Ecosystem services are the goods and services from ecological systems that benefit people. These services include protection from coastal storms, habitat for fish and shellfish, and outdoor recreational opportunities. Assigning a value—whether economic, social, or cultural—to the services provided by ecosystems allows managers to compare management options, such as whether to develop or conserve a natural area. It also makes communicating the value of ecosystems to policymakers and the general public easier. NCCOS identifies, measures, and estimates the value of ecosystem services for use by coastal communities, planners, managers, and regulators.
We identify baseline values that society holds for special places and ecosystem services, products, and functions. After estimating values, we can assign to them social, cultural, or monetary worth. We also characterize the bonds that people have toward their favorite coastal places and resources. These non-economic values are important because they are often different from monetary values. Lastly, we estimate changes in people's values as resource conditions change. Coastal managers can then use this information to better manage coastal spaces and natural resources.
Resource managers and community planners need to understand how people use, value, and impact natural resources to effectively manage coastal and marine areas. Managers who consider patterns of human use are better equipped to address conflicts between competing stakeholders. They are also able to understand the potential impacts of human activities on sensitive natural resources and endangered species. NCCOS identifies and characterizes patterns of social, cultural, and economic behaviors that influence how coastal spaces are used and valued, and information on these patterns can be used to better manage these spaces.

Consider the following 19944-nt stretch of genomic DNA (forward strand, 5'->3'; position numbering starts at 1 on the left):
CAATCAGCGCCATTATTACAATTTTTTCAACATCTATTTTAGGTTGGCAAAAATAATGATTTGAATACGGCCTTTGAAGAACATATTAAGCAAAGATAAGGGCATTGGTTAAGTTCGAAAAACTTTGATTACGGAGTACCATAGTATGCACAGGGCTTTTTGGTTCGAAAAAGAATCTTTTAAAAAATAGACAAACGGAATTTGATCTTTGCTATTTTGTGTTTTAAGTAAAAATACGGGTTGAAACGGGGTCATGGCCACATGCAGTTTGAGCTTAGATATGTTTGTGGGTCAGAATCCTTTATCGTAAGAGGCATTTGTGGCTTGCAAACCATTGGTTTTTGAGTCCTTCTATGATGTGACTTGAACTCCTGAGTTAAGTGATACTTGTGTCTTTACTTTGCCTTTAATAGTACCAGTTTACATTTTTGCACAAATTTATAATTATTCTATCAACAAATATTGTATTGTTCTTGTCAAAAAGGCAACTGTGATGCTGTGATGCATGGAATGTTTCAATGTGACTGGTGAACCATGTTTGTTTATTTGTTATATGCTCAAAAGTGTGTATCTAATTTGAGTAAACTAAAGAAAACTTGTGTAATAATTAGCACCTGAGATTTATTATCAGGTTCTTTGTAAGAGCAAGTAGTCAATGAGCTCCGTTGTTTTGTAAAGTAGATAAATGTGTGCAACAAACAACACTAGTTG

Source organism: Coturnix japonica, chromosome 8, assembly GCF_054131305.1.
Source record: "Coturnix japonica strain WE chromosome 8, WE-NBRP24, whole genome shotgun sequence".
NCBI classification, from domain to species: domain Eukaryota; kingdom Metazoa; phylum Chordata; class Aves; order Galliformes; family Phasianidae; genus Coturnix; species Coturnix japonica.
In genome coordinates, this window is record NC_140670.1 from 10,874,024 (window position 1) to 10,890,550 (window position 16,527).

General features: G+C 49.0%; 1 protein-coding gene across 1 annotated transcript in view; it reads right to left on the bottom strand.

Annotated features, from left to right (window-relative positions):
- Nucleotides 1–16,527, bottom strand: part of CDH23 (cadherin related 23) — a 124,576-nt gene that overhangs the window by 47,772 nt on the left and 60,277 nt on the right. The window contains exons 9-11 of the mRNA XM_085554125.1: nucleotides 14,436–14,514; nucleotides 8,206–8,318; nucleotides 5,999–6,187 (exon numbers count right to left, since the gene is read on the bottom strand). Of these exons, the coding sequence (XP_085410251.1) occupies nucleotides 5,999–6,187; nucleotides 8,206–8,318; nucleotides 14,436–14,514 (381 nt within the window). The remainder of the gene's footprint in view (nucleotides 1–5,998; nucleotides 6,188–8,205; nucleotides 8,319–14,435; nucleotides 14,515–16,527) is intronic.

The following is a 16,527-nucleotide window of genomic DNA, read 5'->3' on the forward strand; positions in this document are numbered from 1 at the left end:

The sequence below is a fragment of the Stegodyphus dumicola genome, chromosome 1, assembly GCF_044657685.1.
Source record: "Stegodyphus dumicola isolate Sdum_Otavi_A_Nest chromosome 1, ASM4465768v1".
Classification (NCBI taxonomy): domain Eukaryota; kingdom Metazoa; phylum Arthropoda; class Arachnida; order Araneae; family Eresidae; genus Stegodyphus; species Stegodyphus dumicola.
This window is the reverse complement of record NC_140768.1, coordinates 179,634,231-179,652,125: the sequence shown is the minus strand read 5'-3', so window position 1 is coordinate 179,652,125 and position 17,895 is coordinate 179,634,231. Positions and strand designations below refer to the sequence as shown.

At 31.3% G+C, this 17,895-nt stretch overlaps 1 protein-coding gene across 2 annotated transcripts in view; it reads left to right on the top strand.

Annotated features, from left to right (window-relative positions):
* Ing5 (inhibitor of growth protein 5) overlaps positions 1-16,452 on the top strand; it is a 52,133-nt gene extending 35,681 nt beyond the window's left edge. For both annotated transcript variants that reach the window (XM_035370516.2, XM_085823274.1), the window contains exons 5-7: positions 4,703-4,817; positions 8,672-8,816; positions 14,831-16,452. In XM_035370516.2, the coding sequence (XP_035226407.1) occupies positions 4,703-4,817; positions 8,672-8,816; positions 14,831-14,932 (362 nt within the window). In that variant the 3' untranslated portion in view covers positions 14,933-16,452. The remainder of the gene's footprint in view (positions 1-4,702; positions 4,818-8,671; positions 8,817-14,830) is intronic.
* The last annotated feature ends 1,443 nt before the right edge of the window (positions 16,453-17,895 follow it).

We identify patterns of human activities to understand where and how people are using coastal and marine spaces. We then develop user profiles that let managers know who is using coastal spaces and resources, as well as when, where, how, and for what purpose. We also assess the reliance that coastal communities have on coastal places and resources. This helps community planners to better understand community vulnerabilities to prepare for future changes. Lastly, we link patterns of human activities to the values that people place on their coastal and marine environments so that managers can understand which areas are most used and most valued.
Coastal hazards threaten property, community well-being, and marine industries, the latter of which contributes billions of dollars annually to the U.S. economy. By understanding the vulnerabilities of communities to potential coastal hazards—such as sea level rise, oil spills, flooding, water pollution, storms, and coastal erosion—communities can take action to prepare for coastal hazard impacts and increase their recovery potential. With this type of research, coastal communities are able to become more resilient, increasing their ability to sustain local economies in the face of natural hazards. NCCOS generates information and tools that community’s need to better plan for, recover from, and adapt to coastal hazards.
We assess community and ecosystem vulnerabilities to coastal hazards. We examine physical, structural, social, and economic vulnerability, and intersect vulnerability with coastal and climate-related threats to find overlapping areas of high vulnerability and high risk. This helps coastal communities make better informed decisions related to hazard planning, mitigation planning, and recovery efforts. We also assess hazard impacts on communities, industries, and infrastructure to inform a region's recovery potential. Understanding recovery potential, alongside vulnerability, allows planners to target resources to increase their community's potential for resilience.
Over 123 million people live within America’s coastal shoreline counties. These coastal communities produce $6.6 trillion annually in goods and services, and employ over 51 million people. This large coastal population depends on natural resources for food, health, economic security, cultural benefits, and recreation. Coastal communities also depend on the environment for access to clean water, livelihood opportunities, and protection from coastal storms. Because our coastal communities and economies are dependent on nearby coastal and marine ecosystems, it is important that we understand the relationships between them.
The NCCOS social science team is made up of sociologists, economists, geographers, and coastal specialists, and we focus our research on the connections between people and the environment. We provide tools, maps, and products to help communities sustainably manage their natural resources and protected areas, and to better understand and respond to coastal hazards and contaminated coastal waters. We work across our Marine Spatial Ecology, Stressor Impacts and Mitigation, and Coastal Change portfolios, and prioritize our research within the three categories listed above.